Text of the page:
Seizures have climbed An estimated 97 million Americans age 12 or older have smoked marijuana, according to the 2006 National Survey on Drug Use and Health. Among schoolkids, it is considered the leading drug problem after alcohol.
“The efforts to stop the flow of marijuana — despite cost and manpower involved — have failed,” said Bruce Bagley, who studies illegal drugs for the University of Miami. “There is a surplus and an abundance of marijuana flowing into the United States.”
Despite the emergence of fancy designer marijuana, most of the pot in the U.S. comes from Mexico.
Discussion about the marijuana market and attitudes about the drug comes as the White House recently announced disputable findings that there is a shortage of cocaine in many U.S. cities.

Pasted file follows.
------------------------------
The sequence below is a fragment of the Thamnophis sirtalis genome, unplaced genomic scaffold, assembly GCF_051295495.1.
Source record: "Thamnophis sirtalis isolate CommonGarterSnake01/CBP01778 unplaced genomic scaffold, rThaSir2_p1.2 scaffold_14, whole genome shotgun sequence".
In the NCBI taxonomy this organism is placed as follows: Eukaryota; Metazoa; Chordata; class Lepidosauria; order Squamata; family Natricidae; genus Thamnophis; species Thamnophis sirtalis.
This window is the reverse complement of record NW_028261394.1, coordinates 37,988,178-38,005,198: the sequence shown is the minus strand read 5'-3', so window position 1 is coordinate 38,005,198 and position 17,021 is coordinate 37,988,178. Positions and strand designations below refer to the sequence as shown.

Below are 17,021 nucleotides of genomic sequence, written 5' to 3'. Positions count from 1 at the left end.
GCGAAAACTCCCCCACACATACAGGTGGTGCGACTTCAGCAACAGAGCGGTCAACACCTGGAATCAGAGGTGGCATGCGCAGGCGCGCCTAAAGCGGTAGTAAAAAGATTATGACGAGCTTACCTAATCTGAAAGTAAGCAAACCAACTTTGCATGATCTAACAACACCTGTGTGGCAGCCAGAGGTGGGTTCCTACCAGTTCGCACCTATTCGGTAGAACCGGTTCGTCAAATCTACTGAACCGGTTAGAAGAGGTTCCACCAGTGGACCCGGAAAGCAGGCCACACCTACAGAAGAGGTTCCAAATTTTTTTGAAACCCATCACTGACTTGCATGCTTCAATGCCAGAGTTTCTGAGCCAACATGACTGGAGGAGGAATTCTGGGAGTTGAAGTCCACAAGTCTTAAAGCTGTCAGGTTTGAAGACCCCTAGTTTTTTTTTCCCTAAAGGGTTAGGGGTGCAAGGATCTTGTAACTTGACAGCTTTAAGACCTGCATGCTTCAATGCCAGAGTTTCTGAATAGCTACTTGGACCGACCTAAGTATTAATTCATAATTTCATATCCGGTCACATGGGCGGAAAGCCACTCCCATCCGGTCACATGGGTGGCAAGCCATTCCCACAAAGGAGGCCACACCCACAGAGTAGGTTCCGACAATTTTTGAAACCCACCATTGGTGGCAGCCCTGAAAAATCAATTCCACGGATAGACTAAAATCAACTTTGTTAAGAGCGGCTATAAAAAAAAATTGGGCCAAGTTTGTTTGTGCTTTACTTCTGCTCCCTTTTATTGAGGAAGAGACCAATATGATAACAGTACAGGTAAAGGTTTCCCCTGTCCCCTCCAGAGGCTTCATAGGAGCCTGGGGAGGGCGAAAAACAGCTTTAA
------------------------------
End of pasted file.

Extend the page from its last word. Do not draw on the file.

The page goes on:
Drug czar John Walters portrayed a spike in cocaine prices during the first six months of 2007 as progress because a key drug-war goal is to squeeze supply and drive up prices to discourage use. DEA spokesman Steve Robertson said low marijuana prices, however, don’t signal defeat.
“Every time we seize an amount of marijuana, no matter how small or large, that is a blow against these criminal organizations, and that deprives the organization of money. It is also one less opportunity for somebody to mess up their lives,” he said.
According to a drug market analysis released earlier this year, federal, state and local police assigned within the Houston-based High Intensity Drug Trafficking area saw marijuana seizures climb from 85,582 pounds in 2005 to last year’s haul of 191,000 pounds.